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by: Tatyana Bartell


Marketplace > University of Delaware > Communication > COMM200 > HumanCommunicationSystemsPOLITICSANDPOPULARCULTURE
Tatyana Bartell
GPA 3.63


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Class Notes
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This 16 page Class Notes was uploaded by Tatyana Bartell on Saturday September 19, 2015. The Class Notes belongs to COMM200 at University of Delaware taught by Staff in Fall. Since its upload, it has received 45 views. For similar materials see /class/207171/comm200-university-of-delaware in Communication at University of Delaware.


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Date Created: 09/19/15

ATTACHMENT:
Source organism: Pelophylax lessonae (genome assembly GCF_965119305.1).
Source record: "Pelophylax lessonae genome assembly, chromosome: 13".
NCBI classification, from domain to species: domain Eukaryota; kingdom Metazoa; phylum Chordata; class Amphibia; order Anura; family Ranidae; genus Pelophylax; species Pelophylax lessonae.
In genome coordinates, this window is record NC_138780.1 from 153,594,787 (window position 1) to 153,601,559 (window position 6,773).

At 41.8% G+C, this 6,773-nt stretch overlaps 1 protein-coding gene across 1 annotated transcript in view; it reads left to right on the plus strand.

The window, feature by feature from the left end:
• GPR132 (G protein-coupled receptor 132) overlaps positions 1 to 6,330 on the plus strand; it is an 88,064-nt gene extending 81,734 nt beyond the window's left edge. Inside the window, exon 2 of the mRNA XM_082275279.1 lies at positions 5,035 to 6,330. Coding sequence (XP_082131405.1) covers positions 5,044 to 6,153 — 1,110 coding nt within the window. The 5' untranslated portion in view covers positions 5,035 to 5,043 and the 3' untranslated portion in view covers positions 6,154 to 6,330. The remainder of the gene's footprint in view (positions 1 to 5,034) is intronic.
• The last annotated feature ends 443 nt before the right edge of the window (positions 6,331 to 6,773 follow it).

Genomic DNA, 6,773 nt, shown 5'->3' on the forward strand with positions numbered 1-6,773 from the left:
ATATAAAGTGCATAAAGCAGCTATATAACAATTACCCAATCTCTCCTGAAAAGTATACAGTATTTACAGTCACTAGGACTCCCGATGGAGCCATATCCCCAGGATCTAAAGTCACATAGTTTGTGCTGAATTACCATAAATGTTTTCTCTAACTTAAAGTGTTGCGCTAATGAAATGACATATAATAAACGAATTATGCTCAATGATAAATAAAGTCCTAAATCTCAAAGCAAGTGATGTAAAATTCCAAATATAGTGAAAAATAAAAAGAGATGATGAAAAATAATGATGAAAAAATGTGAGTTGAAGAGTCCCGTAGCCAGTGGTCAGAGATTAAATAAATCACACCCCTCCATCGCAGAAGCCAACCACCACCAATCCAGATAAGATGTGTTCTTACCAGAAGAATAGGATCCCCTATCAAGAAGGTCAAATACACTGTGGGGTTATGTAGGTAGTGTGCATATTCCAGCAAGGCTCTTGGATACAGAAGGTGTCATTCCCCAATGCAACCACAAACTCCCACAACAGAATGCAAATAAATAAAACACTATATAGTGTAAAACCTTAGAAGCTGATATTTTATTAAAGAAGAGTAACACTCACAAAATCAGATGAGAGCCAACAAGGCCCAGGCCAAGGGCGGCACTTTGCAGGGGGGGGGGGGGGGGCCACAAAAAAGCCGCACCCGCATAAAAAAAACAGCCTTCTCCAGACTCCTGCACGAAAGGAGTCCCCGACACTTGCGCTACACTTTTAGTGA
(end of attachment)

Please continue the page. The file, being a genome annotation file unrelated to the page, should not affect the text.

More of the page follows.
COMM 200 Exam Review Introduction Sexual or Violent Media Content 0 Seek it out to relaxunwind 0 Hope to gain excitement from it 0 Almost always watch it simply because I have nothing else to do Emotions o 3 Dimensions that make up our emotional state I Valence o How Positive or Negative we feel I Arousal o How excited or calm we feel I Dominance o How in or out of control we feel 0 Arousal I Positive or Negative 0 Fear anger curiosity love etc I Intensifies behavior in most circumstances 0 Increases emotional and behavioral experiences I Ways to measure 0 Self Report 0 Heart Rate 0 Blood Pressure Skin Temperature Skin Conductance 0 Measures the activation of the eccrine sweat glands in palms of the handssoles of the feet 05 Microvolts of electricity are passed through the palm The more aroused someone is the more sweat they will produce and it will take the electricity slower from one sensor 0 O to the next 0 Media Arousal and Relaxation I Media use is a major leisure time 0 Used as diversion and as relief for daily stress 0 Daily Stress Source of arousal I Intervention Potential 0 Capacity of media to involve person and disrupt their stress 0 Media must have potential to absorb the audience member 0 Semantic Activity 0 How alike the media content is to the audience member s mood 0 Content that s arousing and portrays similar content and emotions will not reduce audience stress 0 Stressed individuals watching violent and absorbing content 0 Arousal level not reduced 0 Aggression remains heightened 0 Stressed individuals watching nonviolent yet absorbing content 0 Soothes audience member 0 Controls aggression 0 Media Arousal and Relaxation I In particular pleasant content regardless of how absorbing can reduce arousal levels I Viewers likely to choose content that will diminish heightened feelings of arousal 0 Media Arousal and Excitement I Exposure to media can be arousing I Those least aroused will respond more intensely to emotional content 0 Violent and Sexual Content I These individuals seek out content to achieve same pleasurable emotional results 0 Habituation I Decrease response after constant viewing over a period of time I Frequent exposure to arousing content can diminish emotional reactions arousal over time I Used to explain increasing levels of sex and violent in today s media content Legislating the Media Concerns over effects 0 To protect those who can t protect themselves Policy created can 0 Educate about media s effects 0 Inform consumers about the content of the media Hard to determine if there is a need 0 Also hard to determine what type of policy is necessary Steps in Policy Making 0 Agenda Setting I Issue must be brought to attention of officials who can make changes 0 Policy Deliberation I Proposals must be talked about and debated upon 0 Policy Enactment I llThis is the plan we are going to go with 0 Policy Implementation I Activities organized to put the policy in place for repercussions for not following 0 Policy Evaluation I Evaluate their decision to make sure it is actually working Policies result in Rating Systems 3 types 0 Evaluative Rating System Agebased recommendations based on content 0 Descriptive Rating System Content of media is being described to the people 0 Hybrid Rating System Takes elements of both and mashes them together I eg Xbox games Legislating Music Parents Music Resource Center 0 Led by Al Gore s wife 0 Concerned about the lyrics violentsexual I Didn t want 39 39 39 just of the inI o Brought it to congress I So congress could Set the Agenda 0 No actual legislation was passed I Instead the Recording Industry Association of America voluntarily agreed to label their music 0 Kids started seeking these albums out because they knew their parent s wouldn t want them to Backlash 0 Musicians felt that they were being censored I PM RC fired back saying it was about information not censorship Legislating TV Telecommunications Act of 1996 0 Public policy put in place for regulation of TV content 0 First successful attempt at ratings system for Television 0 Required all TVs to have VChip technology I Allows for parental control I Required on TVs made after 2000 0 Sports News Advertisments I Still not rated TV Ratings assigned per episode not series 0 TV Y I Suitable for all ages aimed at 26 year olds I JUST for children s programs 0 TV Y7 I May not be suitable for those under 7 I Mild languageviolence 0 Older wouldn t even consider it mild I Just for children s programs 0 TV Y7 FV I May be a little more intense than Y7 I Fantasy Violence I JUST for children s programs 0 TV G I Appropriate for All 0 HGTV Full House etc o TV PG I Unsuitable for kids without their parents present 0 Simpsons etc o TV 14 I Unsuitable for those under 14 without a parent 0 Family Guy on Comedy Central etc o TV MA I Not suitable at all for those U17 0 Descriptors I V Violence I S Sexual Situations I L language I D Suggestive Themes Legislating Video Games Ratings are assigned by the ESRB 0 Entertainment Software Ratings Board 0 Issue content descriptors I Not every little thing in the game like a scene or two only what applies to the overall theme or content Ratings 0 eC Early Childhood I Contains NO inappropriate content I Usually educational in content 0 KA Kids to Adults I Thought appropriate for those 6 0 May contain minimal violence I Was gotten rid of in 1998 0 Replaced with E o E Everyone I For everyone above 6 o E10 Everyone 10 I Come out in 2005 o T Teen I Content for those 13 0 M Mature I Content only for those 17 0 A0 Adults Only I ONLY those 18 0 Strip Fighter 2 Bonetown 0 RP Rating Pending Legislating Movies Motion Picture Association ofAmerica MPAA rates a film s thematic and content suitability for certain audiences in the US 0 Created in 1968 I In response to religiouslymotivatedcomplaints about the content of American films I Especially violence and language in films Original Film Ratings 0 Rated G I General Audiences I All ages admitted 0 Rated M I Suggested for Mature Audiences I Parental discretion advised 0 Rated R I Restricted I People under 17 not admitted without parentguardian 0 Rated X I People under 18 not admitted Evolution of Film Ratings 0 January 1970 I Rated M became Rated GP 0 All ages admittedParental Guidance Suggested 0 January 1971 I Added Rated GP 0 Contains material not generally suitable for preteenagers 0 February 1972 I Rated GP and Rated GP replaced by Rated PG 0 Parental Guidance Suggested 0 Some material may not be suitable for children 0 MPAA needed a middle ground between PG and R due to complaints about I Poltergeist 1982 I Gremlins 1984 I Indiana Jones and the Temple of Doom 1984 0 July 1984 I MPAA institutes Rated PG13 0 Parents strongly cautioned some material may be inappropriate for children under 13 o MPAA was treating mainstream movies like porn by giving them X ratings I Many movie theatres would not show movies with an X rating 0 September 1990 I MPAA introduced Rated NC17 o No children U17 admitted I 1996 0 Changed to No One 17 and Under Admitted ContentConsiderations 0 Language Drug Reference Illegal Drug Use Cigarette Smoking 0 O O o StrongSexuaIContent o Nudity 0 Violence 0 Legitimate HistoricalEducational Value Types of Efforts to Control Media Effects Big reason why ratings are even there in the first place To let people know what content they will be exposed to 0 Media can have effects on people I Especially little kids and adolescents Types of Control 0 Industry SelfRegulation I Industry themselves takes the initiative to make the public aware o Eg MPAA Music Industry Recording Industry 0 Advocacy Groups I Groups that take steps to protect other members of the audience 0 quotConcerned citizens I Separate from industry and government 0 Educational Programs I Schools that put programs into place to educate children about the media 0 Aims to make them more medialiterate 0 Fiction v nonfiction 0 Makes them aware of advertising methods and content 0 Individual Efforts I WeA ParentGuardianetc can choose what children under their care will be exposed to 0 Government quotBy Raised Eyebrow I Doesn t specifically intercede 0 Rather llkeeps a watchful eye on them I Bit of a warning 0 Government Regulation I When the gov t actively steps in and creates regulation I What cancan t be played what time etc The First Amendment of the US Constitution llCongress shall make no law abridging the freedom of speech of an individual or of the press 0 Basis of a lot of controversy and struggle since our Founding Fathers 0 Still comes into play today with content of the Mass Media Only specificay prohibits Congress from making laws that violate these freedoms 0 Now applied to all branches Language is often open to interpretation 0 Everyone tries to interpret and reinterpret I Who it protects who it doesn t etc o Abridge Subject of controversy I What is exact meaning of abridge I Specifically what types of speech are prohibited 0 Print Spoken Internet Nonverbal I Who is a member of the Press 0 Blogger Performer I These ideas have been discussed and fought over 0 Who exactly is protected under the First Amendment Why the Framers Protected Free Expression 0 Not only important but FIRST in the Constitution 0 British gov t engaged actively in censorship I Didn t want anyone to publicly express dissatisfaction with the rulers aws etc I Main reason for the 1st Amendment I Didn t want government intrusioncontrol of each person s ideasexpressions 0 Key Concept STATE ACTION I Any action taken by govt s esp intrusion on one s rights by a government agency 0 They will often cite llthe wellbeing of others when they try to step in o Intervene to protect the individualthose around I In order to legally be censorship a part of the gov t must be attempting to interfere with free expression Three Basic Types of Government Regulation 0 Technical Regulations I Set mechanicalelectronic standards for a certain type of entertainment 0 Eg minimum TV resolution HiDef Broadcasts etc I Benefits 0 Benefitted all owners of TV sets bc all channels broadcasted in the same way 0 Thomas Jefferson lobbied for incredibly cheap rates for publications o In order for the companies to reach as many people as possible for as low a cost as possible 0 Structural Regulations I Set guidelines for relationships within the industries 0 Originally companies that were cable couldn t sell phoneinternet vice versa 0 This changed with the times and the government allowed it I Media Ownership Rules 0 Originally meant one single corporation couldn t own one newspaper and TV station in the same city 0 Public wouldn t be exposed to a variety of opinions 0 Changed over time as well 0 Content Regulations I Causes the most concern I Raises First Amendment Issue 0 Eg rules that don t allow cig ads on TV monetary awards for slanderlibel etc I With media sex amp violence it is precisely the content that is thought to cause negative effects 0 More filter of Sexual Content and Violent Content in the US I Can only step in when there is an llimportant government interest 0 Behind every effort is the belief that sex or violence in the media causes negative effects 0 Almost always use children who llcan t protect themselves Severity of Government Regulation 0 Balance between protecting freedoms and implementing regulation 0 Prior Restraint I Stops communication from being published spoken or distributed I Doesn t permit expression of some content into the marketplace of ideas 0 Need very convincing evidence to show the court why that content shouldn t be expressed at all 0 Tough battle for the government to fight I Some exceptions but doesn t really happen that often 0 Subsequent Punishment I Punishing the speaker after the idea has been communicated I Some believe that the threat of punishment can hurt freedom of expression when someone refuses to then say it o TimePlaceManner Restrictions I Limits on whenwherehow expression can happen I Government is allowed to ask you when and how you plan on presenting the information Government Regulation on Sexual and Violent Content 0 Many different approaches have been used 0 Most of the regulations that survived First Amendment challenges are either I On Broadcast TV and Radio 0 Regulations still in place nearly only affect these I Time Manner Place Restrictions 0 You can still express yourself but you have to follow the rules of whenwherehow 0 Why content regulation on broadcast TV and Radio yet no other media I Foundation of Broadcast Regulation 0 Government issues licenses 0 Can t operate without permission from the Federal Gov t o In order to getrenew a license have to follow rules set forth by the gov t o Scarcity of the electromagnetic spectrum 0 There are just so many frequencies that can be used for a broadcast not infinite 0 Viewed as a privilege and therefore need to follow rules I Otherwise they will just find someone else to take their spot 0 Licenses must llserve the public interest convenience and necessity o Electromagnetic spectrum is owned by the public but regulated by the government I If they don t follow the rules they can be punished 0 Who assesses fines and the like 0 FCC Federal Communication Commission A Federal Regulatory Agency 0 5 Commissioners I 1 Appointed Chair o Responsible for issuerenewal of broadcast licenses I 8 year terms I Must be in good standing to get renewal 0 Enforcement Powers I Issue Fines I Revoke Licenses Regulation of Violent Content 0 Much less government regulation within the last year or so I More interested in a lot of sex rather than a lot of violence traditionally 0 Mostly llby raised eyebrow 0 Violence on TV I VChip Requirement I quotVoluntaryquot Ratings System 0 TVY TVMA etc Regulation of Sexual Content 0 Indecency I Anything lldepicting sexual and excretory activities in an offensive manner as measured by contemporary community standards for the broadcast medium I They will decide what is decent and what is indecent o Nowadays community standards have changed so something that was fineable 10 years ago could be completely fine now 0 FCC v Paci ca 1978 I On an FM Radio station they aired someone s standup that had a lot of curing and offensive language in it o A dad called the FCC and complained that his son had heard these words 0 FCC sent Pacifica a letter saying knock it off I Pacifica then tried to fight it but the courts sided with the FCC 0 FCC said they were protecting children from hearing those inappropriate words 0 All indecent content must be channeled and may not be played from 63m to 10pm I Companies try to be really careful during normal viewing hours so they don t get fined 0 Like when nationals comes to visit KDR 0 Janet Jackson Superbowl Indecency I Big surge in Enforcement after her wardrobe malfunction 0 CBS was originally fined 550k I The FCC s surge really started to piss people off who then turned to the internet to make fun of the FCC 0 Internet is not regulated by the FCC so they wanted to stick it to the man o Profanity Enforcement I Heavy FCC finesregulations loomed over the networks especially of live content that could have come across the occasional swear word 0 Eg Joe Flacco Obscenity Pornography and Indecency o Expressions words images actions that offend the prevalent sexual morality 0 Legal distinction between obscenity pornography and indecency I Obscenity receives NO First Amendment Protection 0 What is Obscene I Three Pa rt Test from Miller v California 1973 0 An average person applying contemporary community standards finds that the work taken as a whole appeals to the prurient interest The work depicts in a patently offensive way sexual content that is specifically defined by state law The work in question lacks serious literary artistic political or scientific values I Luke Records v Navarro 0 In 1990 Nick Navarro was a Sheriff in Cali 0 Luke Records album was rules obscene I Distribution of the CD was deemed illegal 0 One shop keeper was arrested for selling the album to an Undercover Cop 0 Luke Records appealed again this time with the help of a Harvard Professor I Respected Prof said the album had llserious artistic and historical roots within the Black Culture 0 Decision was overturned I The album was deemed NOT OBSCENE 0 Special Circumstances I Variable Obscenity Statutes 0 Definition of obscenity can vary depending on who it is 0 Can t do away with all adult products just to keep kids away I Child Pornography 0 Children portrayed in sexual situations 0 New York v Ferber 1982 o Ferber an adultbookstore owner was arrested after selling a book depicting children U16 in sexual situations 0 Charged with promoting both obscene and indecent sexual performances Originally aquitted of obscene but guilty of indecent O 0 NY Appellate Court reversed the decision citing the broadness of the obscenity regulations and asked the US Supreme Court to weigh in 0 NY Supreme Court reversed all previous decisions and convicted Ferber on both obscene and indecent 0 Findings I Child Pornography may be banned without first being deemed obscene for 5 reasons 0 Government hold strong interest in preventing the sexual exploitation of children 0 Depictions of minors engaged in sex is directly related to sexual abuse of children and serve a constant reminder Selling goods provides financial motivation to continue to make child porn It has negligible artistic value Child Pornography is also outside the rights of the First Amendment I State interest in protecting children allows laws prohibiting distribution of images of sexual performances by minors even where content does not meet tests of obscenity Internet Regulation 0 Difficult to regulate I No boundries truly international o Jurisdictional Issues I No central location for messages to go through I Encryption methods I Anonymity Internet Regulation of Sexual Content 0 Congress passed laws in in 1996 amp 1998 in an attempt to limit children s access to online sexual content I Neither law was ever enforced o Reasoning 0 Too much content would have been kept away from results 0 Other measures would be more effective 0 Children39s Internet Protection Act CIPA I Requires filtering software on computers in public schools and libraries o If not they lose Federal Funding 0 Upheld by the US Supreme Court I Arguments both for and against filtering software Sex on Television Important to know how much and what types of content are shown on TV 0 Links between media portrayals and audience behaviors I Children and Adolescents Some Programs Popular with Teens 0 American idol Simpsons South Park Family Guy Glee Big Bang Theory It s Always Sunny WWE Smackdown OOOOOOO Sex on Television ConsequencesLinks Heavier viewing of sexual content speeds up the initiation of sexual intercourse Viewing programs with quotpermissivequot perceptions about sex leads to audience members having the same attitudes about sex Increased exposure to sexual TV content is correlated with expectations about sex for both males and females However it can increase knowledge about saferesponsible sex 0 Decrease stigmatization of individuals living with HIV and various STDs Viewing programs with negative consequences leads to more negative attitudes towards topics such as premarital sex Sex on TV Over Time 0 Programs with any sexual content I 56 in 1998 64 in 2002 0 Programs with sexual behavior I 23 in 1998 32 in 2002 25 in 20005 0 Programs with sexual intercourse I 7 in 1998 14 in 2002 11 in 2005 In most categories there is an ongoing increase in sexual messages on Television Talk About Sex Comments on ownother s sexual interests Talk about sex related crimes Talk about previous sexual encounters Expert AdviceTechnical Information Sexual Behavior Physical Flirting Passionate Kissing Intimate Touching Sexual Intercourse strongly implied Sexual Intercourse depicted Other Content Percentage of shows with any mention of safe sex 0 14 with any sexual content 27 with intercourse related content Increase in the number of people who do not know each other engaging in sexual activity 0 7 in 2002 15 in 2005 Increase in the use of drugs and alcohol before and during sexual contact More sex talk in comedies than dramas o More behavior in dramas than in comedies Sex in Advertising Evoke Specific Responses 0 Physiological o Emotional 0 Cognitive o Imaginative Contextual factors 0 Explicitness o Tastefulness 0 Relevance I If you saw something sexual in a Fruit Loops ad it would be inappropriate and illicit the wrong audience response Individual Factors 0 Individual audience differences have an impact 0 Gender Age Religion Subculture Personality etc I Showing sexual images to a younger culture is more effective I Personality must be conducive to the understanding of the content as well as other personality factors 0 Especially Innuendo 0 Advertisers could accidentally negatively impact the companyproduct L I Best ads will use the 39 to quot sell to 0 Use of sexual content must be planned and strategic 0 Otherwise they risk alienation and loss of supporters Gaining Audience Attention 0 Sexual information gets attention I Can t help but pay attention to it 0 It s emotional in nature 0 Makes individuals feel very positive 0 As humans we like to pay attention to something that makes us feel good and arouses us I Many competing messages 0 Need to stand out and be remembered 0 Stand out by featuring sexual content more rememberable to the audience I Sex has the ability to attract and maintain audience s attention 0 Increase ratings and circulation o Generates greater revenue 0 The use of sex can and does appeal to audience interest I Almost everyone has an interest to some degree o It generates the big bucks 0 Could cause someone to become attracted to a certain publication I Certain people enjoy it and therefore seek it out 0 Like the responses it evokes and therefore seek them out I People desire exposure to sexual information because of its hedonistic value 0 Uses amp Gratifications why we use certain mediamedia content 0 Looks at why we seek out certain media 0 What result we hope to gain from that experience 0 Ultimate goal is Pleasure o Gratification we hope to gain 0 Consumers react to outcomes in ads and they would like it to happen in real life 0 Wishing they could get that guygirl 0 Want the experience you see in the ads 0 Try to live vicariously I Sex in Advertising creates an Emotional Response 0 Increased levels of arousal 0 Arousal leads to favorability o Transfers to our opinion about the product 0 Could lead to sales I Goal of virtually all advertising revenue 0 8 of PrimeTime network commercials featured sexual content I 10 20 of models themselves were sexualized 0 Women dressed sexually in 40 of magazine ads I Men only 18 0 Contact bt models in ads has become more sexualized over time Sex in Advertising More or Less Explicit More Explicit o Habituation Effect I Humans have reduced responses to something the more they are exposed to it 0 If you see the sex over and over it becomes no big deal over time Less Explicit 0 Some argue I Pressure from outside organizations is going to force sex in advertising away for something else 0 Reaction to mediawatch organizations Sexism v Sexy o In the content titiating or offensivedemeaning I Big issue with Music Videos 0 Two main issues to determine I What consequences does it have for the viewers 0 Will they be effected will they learn inappropriate info about sex I How will the use of such imagery impact the sale of the product being advertised 0 Could there be negative backlash to a company 0 About 13 or 33 of Americans find sexual content offensive I No matter how explicit offensive or degrading I Not interpreted in the same way by everyone 0 Sexy or sexist differs from person to person GeneralPossible Guidelines 0 I Should not imply coercion or violence 0 Should appear to want to be in that situation 0 If not appearing that way needs to be redesignedrethought I Women should not been seen as inferior o No subservient roles o Characterized as independent and strong I Noexploitationstereotypes 0 Everyone should contribute a lot into society I Forces the advertisers to think if this is appropriate for their audience 0 If they are offended what are the consequencesis it worth it o Sexist v Sexy is completely personal opinion and is not a clear cut black or white answer